Where’s My Data?
Posted on October 5, 2016
By: Betty Plummer, Software Developer
Pharmacy software generates a lot of data. It needs to be saved (or persisted) for reference or reporting. The gold standard for the past few decades has been to use a relational database, where data is pulled apart and stored in tables as related bits that can be put back together in different ways, depending on the questions (queries) being asked.
The heavy hitters in the relational database world are Oracle (Oracle Corp) and SQL Server (Microsoft). They are robust and solid – SQL Server has caught up to Oracle in its past few releases, and can now match it in performance and reliability. They have different editions, from express to standard to enterprise, depending on how much power and scalability are needed, the features you want, and how much you can spend. With the popularity of these two database systems, I would venture to say that in the course of your day you probably access software programs that depend on SQL and/or Oracle for data control.
Oracle has been around since the 70’s and is the most popular and recognized relational database. It’s also the most complicated to set up and maintain, and is the most expensive to license and develop against. I have 16 years of experience with Oracle and (by now) find it fun to work with – ordering it around via command line, crafting queries using SQL script or PL/SQL (Oracle’s compiled language for writing code and SQL inside its memory space), and tweaking query performance. In software development, it’s an architectural choice of where to place business logic – in the application or in the database. With Oracle it’s convenient to write functions and procedures in the database that run complicated queries incorporating business logic. There are vendor-specific features that make PL/SQL very efficient, such as cursors, where a query returns a set of data and then operations can be performed on each individual row. Slick and productive.
SQL Server is a close second to Oracle. It is easier to get a SQL Server database up and running, and licensing is less expensive (although the enterprise edition can get up there). Development proceeds more quickly, partly because of the less-complicated architecture, and partly due to help from its development community, which is vibrant, and not only online. I’ve been to SQL Server events that are run by volunteers, with talks and demos given by people anxious to share their experience with some aspect of this database.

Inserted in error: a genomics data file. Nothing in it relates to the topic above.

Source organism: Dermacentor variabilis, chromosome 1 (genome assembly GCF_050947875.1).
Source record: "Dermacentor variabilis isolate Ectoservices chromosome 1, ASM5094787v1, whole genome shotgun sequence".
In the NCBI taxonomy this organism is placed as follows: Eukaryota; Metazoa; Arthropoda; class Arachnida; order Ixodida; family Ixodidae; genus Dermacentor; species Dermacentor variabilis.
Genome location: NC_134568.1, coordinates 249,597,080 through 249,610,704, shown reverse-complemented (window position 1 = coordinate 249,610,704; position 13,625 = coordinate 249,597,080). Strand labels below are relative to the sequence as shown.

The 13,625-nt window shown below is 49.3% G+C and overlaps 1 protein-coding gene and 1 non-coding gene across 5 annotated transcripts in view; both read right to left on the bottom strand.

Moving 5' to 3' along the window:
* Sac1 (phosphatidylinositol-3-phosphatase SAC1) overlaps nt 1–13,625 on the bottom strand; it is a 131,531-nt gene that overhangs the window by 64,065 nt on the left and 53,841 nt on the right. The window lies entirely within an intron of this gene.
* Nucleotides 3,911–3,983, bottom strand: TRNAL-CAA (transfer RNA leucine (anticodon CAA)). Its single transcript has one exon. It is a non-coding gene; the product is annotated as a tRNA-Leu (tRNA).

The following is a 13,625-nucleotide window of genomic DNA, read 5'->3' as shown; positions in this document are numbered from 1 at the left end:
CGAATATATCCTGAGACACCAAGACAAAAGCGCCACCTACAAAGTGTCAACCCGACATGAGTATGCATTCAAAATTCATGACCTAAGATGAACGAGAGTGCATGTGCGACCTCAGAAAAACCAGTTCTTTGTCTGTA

My first experience with SQL Server was driven by my Oracle background. I looked for similarities and found many – data in both is accessed using SQL, although both vendors have their own custom features. Case in point, a great favorite of Oracle developers is the DECODE statement – sort of a one-line IF-THEN-ELSE that is performed in a query. SQL Server makes you write out a CASE statement, and while that usually gets things done, c’mon – I want my DECODE.
It’s also common in SQL Server to run multiple databases on a server. In most Oracle installations I’ve worked on, the limit is one (production) database per server. SQL Server also doesn’t have a compiled language comparable to PL/SQL, but what they do have might be better, depending on your point of view. Microsoft’s C# and VB.NET languages have deep tie-ins to the SQL Server database; they are, after all, from the same vendor. So in a C#/SQL Server shop, for instance, the business logic usually ends up in the software application instead of the database, because from there data can be retrieved and worked through more efficiently (some would say) than if managed solely in the database.
SQL Server also has procedures and functions. It even has cursors; however, they are slow and not recommended (there is a snarky acronym describing cursor performance – RBAR – pronounced ReeBAR – stands for Row By Agonizing Row).
So does it matter which database is used to hold your data? After considering licensing, platform (UNIX vs Windows), usage (standard storage vs strength for a warehouse), and developer talent, probably not so much. The religious wars of Oracle vs SQL Server are becoming irrelevant. But you really only get a choice for new development. Existing applications are built around their existing databases, and the return on investment for changing that database is low.
And… it’s not necessary. What’s more important is how data from these different databases is used together to provide more insight into pharmacy operations, and to manage inventory more efficiently. Business Intelligence tools are taking the next step from static reports. They provide a window into the database, allowing customers to ask their own questions, and design their own reports and dashboards.
So instead of knowing where the data is, the question should be – how has it been made available to you? You know your business best, and you know the right questions to ask. The answers are out there.
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